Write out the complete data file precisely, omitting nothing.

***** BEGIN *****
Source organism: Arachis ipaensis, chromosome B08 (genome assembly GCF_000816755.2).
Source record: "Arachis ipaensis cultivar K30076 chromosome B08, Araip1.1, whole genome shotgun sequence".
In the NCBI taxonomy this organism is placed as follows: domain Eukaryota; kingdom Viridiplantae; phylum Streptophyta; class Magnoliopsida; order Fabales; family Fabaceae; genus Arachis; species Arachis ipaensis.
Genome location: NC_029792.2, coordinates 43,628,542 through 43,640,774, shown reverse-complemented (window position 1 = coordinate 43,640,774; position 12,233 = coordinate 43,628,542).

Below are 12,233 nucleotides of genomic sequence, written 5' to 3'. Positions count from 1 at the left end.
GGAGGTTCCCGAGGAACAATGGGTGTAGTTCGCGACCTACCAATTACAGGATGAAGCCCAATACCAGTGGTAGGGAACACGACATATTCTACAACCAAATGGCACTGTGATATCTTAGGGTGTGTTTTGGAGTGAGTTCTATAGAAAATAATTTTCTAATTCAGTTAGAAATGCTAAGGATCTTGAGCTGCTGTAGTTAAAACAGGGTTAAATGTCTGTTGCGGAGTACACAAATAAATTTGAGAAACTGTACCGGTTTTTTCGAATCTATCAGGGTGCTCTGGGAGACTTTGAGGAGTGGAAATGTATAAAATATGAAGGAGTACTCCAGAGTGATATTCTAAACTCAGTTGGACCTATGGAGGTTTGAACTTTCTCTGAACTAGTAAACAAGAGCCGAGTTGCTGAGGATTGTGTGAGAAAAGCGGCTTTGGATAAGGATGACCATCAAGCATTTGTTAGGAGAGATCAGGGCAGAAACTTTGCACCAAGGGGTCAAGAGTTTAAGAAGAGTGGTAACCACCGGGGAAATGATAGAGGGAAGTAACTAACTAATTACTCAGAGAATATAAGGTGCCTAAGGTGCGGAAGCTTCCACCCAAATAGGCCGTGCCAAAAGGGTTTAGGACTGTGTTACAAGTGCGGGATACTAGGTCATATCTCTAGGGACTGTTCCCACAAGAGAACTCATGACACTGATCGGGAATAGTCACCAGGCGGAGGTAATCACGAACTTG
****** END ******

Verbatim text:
Source organism: Arachis ipaensis, chromosome B08 (genome assembly GCF_000816755.2).
Source record: "Arachis ipaensis cultivar K30076 chromosome B08, Araip1.1, whole genome shotgun sequence".
In the NCBI taxonomy this organism is placed as follows: domain Eukaryota; kingdom Viridiplantae; phylum Streptophyta; class Magnoliopsida; order Fabales; family Fabaceae; genus Arachis; species Arachis ipaensis.
Genome location: NC_029792.2, coordinates 43,628,542 through 43,640,774, shown reverse-complemented (window position 1 = coordinate 43,640,774; position 12,233 = coordinate 43,628,542).

Below are 12,233 nucleotides of genomic sequence, written 5' to 3'. Positions count from 1 at the left end.
GGAGGTTCCCGAGGAACAATGGGTGTAGTTCGCGACCTACCAATTACAGGATGAAGCCCAATACCAGTGGTAGGGAACACGACATATTCTACAACCAAATGGCACTGTGATATCTTAGGGTGTGTTTTGGAGTGAGTTCTATAGAAAATAATTTTCTAATTCAGTTAGAAATGCTAAGGATCTTGAGCTGCTGTAGTTAAAACAGGGTTAAATGTCTGTTGCGGAGTACACAAATAAATTTGAGAAACTGTACCGGTTTTTTCGAATCTATCAGGGTGCTCTGGGAGACTTTGAGGAGTGGAAATGTATAAAATATGAAGGAGTACTCCAGAGTGATATTCTAAACTCAGTTGGACCTATGGAGGTTTGAACTTTCTCTGAACTAGTAAACAAGAGCCGAGTTGCTGAGGATTGTGTGAGAAAAGCGGCTTTGGATAAGGATGACCATCAAGCATTTGTTAGGAGAGATCAGGGCAGAAACTTTGCACCAAGGGGTCAAGAGTTTAAGAAGAGTGGTAACCACCGGGGAAATGATAGAGGGAAGTAACTAACTAATTACTCAGAGAATATAAGGTGCCTAAGGTGCGGAAGCTTCCACCCAAATAGGCCGTGCCAAAAGGGTTTAGGACTGTGTTACAAGTGCGGGATACTAGGTCATATCTCTAGGGACTGTTCCCACAAGAGAACTCATGACACTGATCGGGAATAGTCACCAGGCGGAGGTAATCACGAACTTG